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NFLPA will urge free agents to not sign with Chicago Bears if Illinois passes bill limiting workers’ compensation

Illinois is trying to pass a workers’ compensation bill that includes a section targeting professional athletes. The NFLPA is having none of that.

The state of Illinois is in the process of pushing through a workers’ compensation reform bill, and controversy has arisen for professional athletes. The bills limits workers compensation for athletes, setting a cut-off age of 35, or a period of five years removed from the date of the given injury, whichever is later. If you go down to page 33 and 34 of this PDF you can read more about the change.

The NFLPA has been lobbying against the bill, as it would cost players coverage for injuries suffered over the course of their career. On Friday, NFLPA executive director DeMaurice Smith said that if the bill passes, the union will encourage free agents to not sign with the Chicago Bears.

“I will tell you from the bottom of my heart that this union will tell every potential free agent player, if this bill passes, to not come to the Bears,” Smith said. “Because, think about it, if you’re a free agent player and you have an opportunity to go play somewhere else where you can get lifetime medical for the injury you’re going to have, isn’t a smarter financial decision to go to a team where a bill like this hasn’t passed?”

The bill has not passed yet, but with free agency approaching next month, it is going to be something to track. The Bears have $54 million in cap space, and could be plenty active during free agency. If the bill passes and players are encouraged to stay away from Chicago, it will add another level of intrigue to free agency.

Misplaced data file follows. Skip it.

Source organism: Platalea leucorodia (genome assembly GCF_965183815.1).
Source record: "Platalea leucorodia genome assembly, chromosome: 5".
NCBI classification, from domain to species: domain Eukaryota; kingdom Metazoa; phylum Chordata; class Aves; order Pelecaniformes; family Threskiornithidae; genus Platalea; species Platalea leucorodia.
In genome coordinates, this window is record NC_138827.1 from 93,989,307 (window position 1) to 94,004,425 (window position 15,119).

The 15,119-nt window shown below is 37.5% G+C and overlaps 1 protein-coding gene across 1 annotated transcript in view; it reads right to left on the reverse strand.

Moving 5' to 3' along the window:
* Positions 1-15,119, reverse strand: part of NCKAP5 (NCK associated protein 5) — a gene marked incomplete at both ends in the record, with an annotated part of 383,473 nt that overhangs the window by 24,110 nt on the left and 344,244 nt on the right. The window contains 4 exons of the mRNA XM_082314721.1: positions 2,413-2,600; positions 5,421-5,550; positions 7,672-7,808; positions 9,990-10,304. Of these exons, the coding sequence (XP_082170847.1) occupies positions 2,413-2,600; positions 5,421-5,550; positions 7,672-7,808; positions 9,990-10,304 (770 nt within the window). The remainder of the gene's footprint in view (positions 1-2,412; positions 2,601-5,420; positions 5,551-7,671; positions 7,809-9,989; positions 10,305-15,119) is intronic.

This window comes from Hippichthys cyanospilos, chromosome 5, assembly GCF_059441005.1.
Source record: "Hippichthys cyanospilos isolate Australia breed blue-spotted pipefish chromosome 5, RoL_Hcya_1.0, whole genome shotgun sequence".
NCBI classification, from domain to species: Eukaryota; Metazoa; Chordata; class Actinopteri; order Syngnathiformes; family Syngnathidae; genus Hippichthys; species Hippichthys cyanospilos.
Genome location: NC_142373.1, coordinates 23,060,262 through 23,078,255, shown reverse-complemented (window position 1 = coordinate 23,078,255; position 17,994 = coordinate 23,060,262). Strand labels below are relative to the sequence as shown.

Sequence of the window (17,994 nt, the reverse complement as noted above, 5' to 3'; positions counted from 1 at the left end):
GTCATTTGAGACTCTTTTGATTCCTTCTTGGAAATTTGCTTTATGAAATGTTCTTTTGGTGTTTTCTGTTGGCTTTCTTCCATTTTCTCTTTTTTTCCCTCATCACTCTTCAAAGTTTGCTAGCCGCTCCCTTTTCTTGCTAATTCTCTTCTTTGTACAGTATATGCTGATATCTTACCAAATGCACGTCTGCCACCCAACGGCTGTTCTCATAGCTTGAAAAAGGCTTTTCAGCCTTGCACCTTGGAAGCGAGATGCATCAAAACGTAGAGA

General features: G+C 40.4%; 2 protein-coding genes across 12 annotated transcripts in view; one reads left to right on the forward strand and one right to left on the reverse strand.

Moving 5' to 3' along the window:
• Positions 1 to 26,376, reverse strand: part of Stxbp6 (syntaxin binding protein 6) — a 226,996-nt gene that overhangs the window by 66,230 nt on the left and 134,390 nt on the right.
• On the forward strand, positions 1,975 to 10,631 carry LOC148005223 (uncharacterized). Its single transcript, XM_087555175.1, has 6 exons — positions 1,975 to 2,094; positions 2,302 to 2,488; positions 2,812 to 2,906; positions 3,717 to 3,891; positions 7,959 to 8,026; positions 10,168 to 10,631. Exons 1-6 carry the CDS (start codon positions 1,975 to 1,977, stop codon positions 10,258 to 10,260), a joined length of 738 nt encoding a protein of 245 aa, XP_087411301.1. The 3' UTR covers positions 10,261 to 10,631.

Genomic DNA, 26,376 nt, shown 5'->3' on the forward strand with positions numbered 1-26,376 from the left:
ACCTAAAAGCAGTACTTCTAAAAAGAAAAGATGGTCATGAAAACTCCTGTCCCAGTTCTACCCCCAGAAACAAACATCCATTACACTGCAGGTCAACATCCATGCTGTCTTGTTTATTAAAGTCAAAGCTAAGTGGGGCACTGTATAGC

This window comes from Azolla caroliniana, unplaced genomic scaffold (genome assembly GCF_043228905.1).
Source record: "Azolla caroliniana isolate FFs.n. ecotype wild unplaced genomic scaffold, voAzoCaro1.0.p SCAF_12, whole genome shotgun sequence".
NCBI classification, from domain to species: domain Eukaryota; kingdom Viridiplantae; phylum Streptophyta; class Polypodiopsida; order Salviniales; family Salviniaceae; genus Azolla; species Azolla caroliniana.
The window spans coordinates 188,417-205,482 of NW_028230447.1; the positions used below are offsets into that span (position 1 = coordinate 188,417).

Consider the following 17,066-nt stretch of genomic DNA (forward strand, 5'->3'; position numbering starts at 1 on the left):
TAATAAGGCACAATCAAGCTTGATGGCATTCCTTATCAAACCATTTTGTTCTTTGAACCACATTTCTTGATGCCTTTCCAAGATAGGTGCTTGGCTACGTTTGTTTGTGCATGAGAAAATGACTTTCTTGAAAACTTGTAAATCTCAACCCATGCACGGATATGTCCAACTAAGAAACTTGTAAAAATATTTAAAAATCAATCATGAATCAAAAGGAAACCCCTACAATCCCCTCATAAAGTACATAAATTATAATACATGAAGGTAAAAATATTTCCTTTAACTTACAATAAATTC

A big reason this is an issue is due to problems of cumulative trauma that impact players. A player might retire and last five or ten years before you really start to feel the big problems from his playing days. Players are paying into this, but they lose out if they are not able to make a claim within this time frame. The money itself is one thing, but the medical treatment is where this becomes particularly problematic for retired players.

It is not a surprise to learn that Chicago Bears ownership is reportedly pushing for the bill. I spoke with socalisteph, who works in the area of workers’ compensation. According to Steph, football teams pay an increased modification rate to insurance companies due to the nature of injuries in the NFL. By imposing this kind of cap, it will potentially provide savings to ownership. Of course, given the eventual medical needs for these players, often times tax payers are left footing the bill through state programs.

The NFL talks about taking care of the players who have since departed the game. It should surprise nobody that the league and its teams are focused primarily on the bottom line, and willing to sacrifice those older players (and plenty of younger players) if it will pad their profits.

It is one more reason it is hard to take Roger Goodell or any of the owners seriously in this regard. Eddie DeBartolo spoke about taking care of these players last year, and it was something he prided himself on with any player who spent time with the 49ers. And yet, too many NFL owners ignore the importance of this, and have no qualms kicking the players who built this league to the curb.